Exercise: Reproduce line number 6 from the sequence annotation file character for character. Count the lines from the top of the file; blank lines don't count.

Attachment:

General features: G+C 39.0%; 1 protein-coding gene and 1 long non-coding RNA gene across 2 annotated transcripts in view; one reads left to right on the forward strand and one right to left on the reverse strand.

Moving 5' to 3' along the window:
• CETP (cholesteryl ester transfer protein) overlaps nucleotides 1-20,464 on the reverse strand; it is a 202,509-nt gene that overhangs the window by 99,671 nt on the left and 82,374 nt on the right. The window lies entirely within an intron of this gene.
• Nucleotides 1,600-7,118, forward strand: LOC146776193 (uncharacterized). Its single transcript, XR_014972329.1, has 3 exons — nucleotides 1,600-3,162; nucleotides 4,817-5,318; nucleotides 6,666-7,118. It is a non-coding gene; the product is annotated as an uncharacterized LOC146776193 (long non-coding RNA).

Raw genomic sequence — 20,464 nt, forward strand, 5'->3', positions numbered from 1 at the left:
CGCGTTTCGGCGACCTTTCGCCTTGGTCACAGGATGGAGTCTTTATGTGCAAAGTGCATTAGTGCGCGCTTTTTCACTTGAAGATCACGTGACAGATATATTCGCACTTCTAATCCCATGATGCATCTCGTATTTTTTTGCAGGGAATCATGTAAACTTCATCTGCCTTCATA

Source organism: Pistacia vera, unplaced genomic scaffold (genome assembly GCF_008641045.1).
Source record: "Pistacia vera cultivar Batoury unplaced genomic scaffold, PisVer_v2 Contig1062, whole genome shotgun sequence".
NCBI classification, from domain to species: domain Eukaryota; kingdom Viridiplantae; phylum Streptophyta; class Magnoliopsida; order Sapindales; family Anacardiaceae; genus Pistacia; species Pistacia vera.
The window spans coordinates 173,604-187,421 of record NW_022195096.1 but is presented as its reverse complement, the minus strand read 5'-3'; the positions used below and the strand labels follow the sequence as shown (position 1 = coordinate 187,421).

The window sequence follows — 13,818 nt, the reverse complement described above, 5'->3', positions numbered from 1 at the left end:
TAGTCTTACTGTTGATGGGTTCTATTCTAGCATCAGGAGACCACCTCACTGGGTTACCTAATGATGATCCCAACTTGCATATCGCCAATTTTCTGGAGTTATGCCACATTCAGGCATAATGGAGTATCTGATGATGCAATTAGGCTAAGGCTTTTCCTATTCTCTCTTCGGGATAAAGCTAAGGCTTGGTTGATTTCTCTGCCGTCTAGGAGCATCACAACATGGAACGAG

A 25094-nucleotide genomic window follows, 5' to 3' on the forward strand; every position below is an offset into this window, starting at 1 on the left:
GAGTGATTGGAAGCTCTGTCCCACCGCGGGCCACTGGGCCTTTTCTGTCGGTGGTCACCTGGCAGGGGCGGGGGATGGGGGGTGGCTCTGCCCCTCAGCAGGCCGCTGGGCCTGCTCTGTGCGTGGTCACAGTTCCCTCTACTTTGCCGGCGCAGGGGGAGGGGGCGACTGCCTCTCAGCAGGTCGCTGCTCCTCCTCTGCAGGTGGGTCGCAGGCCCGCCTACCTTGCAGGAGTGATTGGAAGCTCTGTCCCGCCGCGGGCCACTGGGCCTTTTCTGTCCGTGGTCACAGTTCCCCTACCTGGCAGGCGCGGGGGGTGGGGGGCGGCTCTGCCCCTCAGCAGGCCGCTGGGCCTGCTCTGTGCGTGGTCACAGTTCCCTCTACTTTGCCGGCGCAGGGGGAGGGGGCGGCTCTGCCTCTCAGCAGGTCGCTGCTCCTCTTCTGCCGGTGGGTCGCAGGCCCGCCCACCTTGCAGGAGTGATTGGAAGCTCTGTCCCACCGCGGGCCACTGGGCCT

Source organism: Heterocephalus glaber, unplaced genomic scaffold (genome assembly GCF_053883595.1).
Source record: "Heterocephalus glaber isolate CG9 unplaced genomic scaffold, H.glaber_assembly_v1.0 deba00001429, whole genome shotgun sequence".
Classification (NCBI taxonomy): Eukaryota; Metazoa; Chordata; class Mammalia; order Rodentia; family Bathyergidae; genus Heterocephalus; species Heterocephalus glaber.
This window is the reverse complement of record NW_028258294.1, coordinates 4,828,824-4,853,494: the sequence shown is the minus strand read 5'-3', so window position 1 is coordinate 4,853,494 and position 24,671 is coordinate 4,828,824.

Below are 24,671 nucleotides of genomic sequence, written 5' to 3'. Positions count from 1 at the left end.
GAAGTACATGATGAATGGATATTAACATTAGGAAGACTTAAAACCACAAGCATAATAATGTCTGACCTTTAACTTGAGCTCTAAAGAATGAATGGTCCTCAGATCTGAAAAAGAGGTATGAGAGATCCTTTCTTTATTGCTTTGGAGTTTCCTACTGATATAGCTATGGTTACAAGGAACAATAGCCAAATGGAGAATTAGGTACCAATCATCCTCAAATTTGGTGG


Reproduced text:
CGCGTTTCGGCGACCTTTCGCCTTGGTCACAGGATGGAGTCTTTATGTGCAAAGTGCATTAGTGCGCGCTTTTTCACTTGAAGATCACGTGACAGATATATTCGCACTTCTAATCCCATGATGCATCTCGTATTTTTTTGCAGGGAATCATGTAAACTTCATCTGCCTTCATA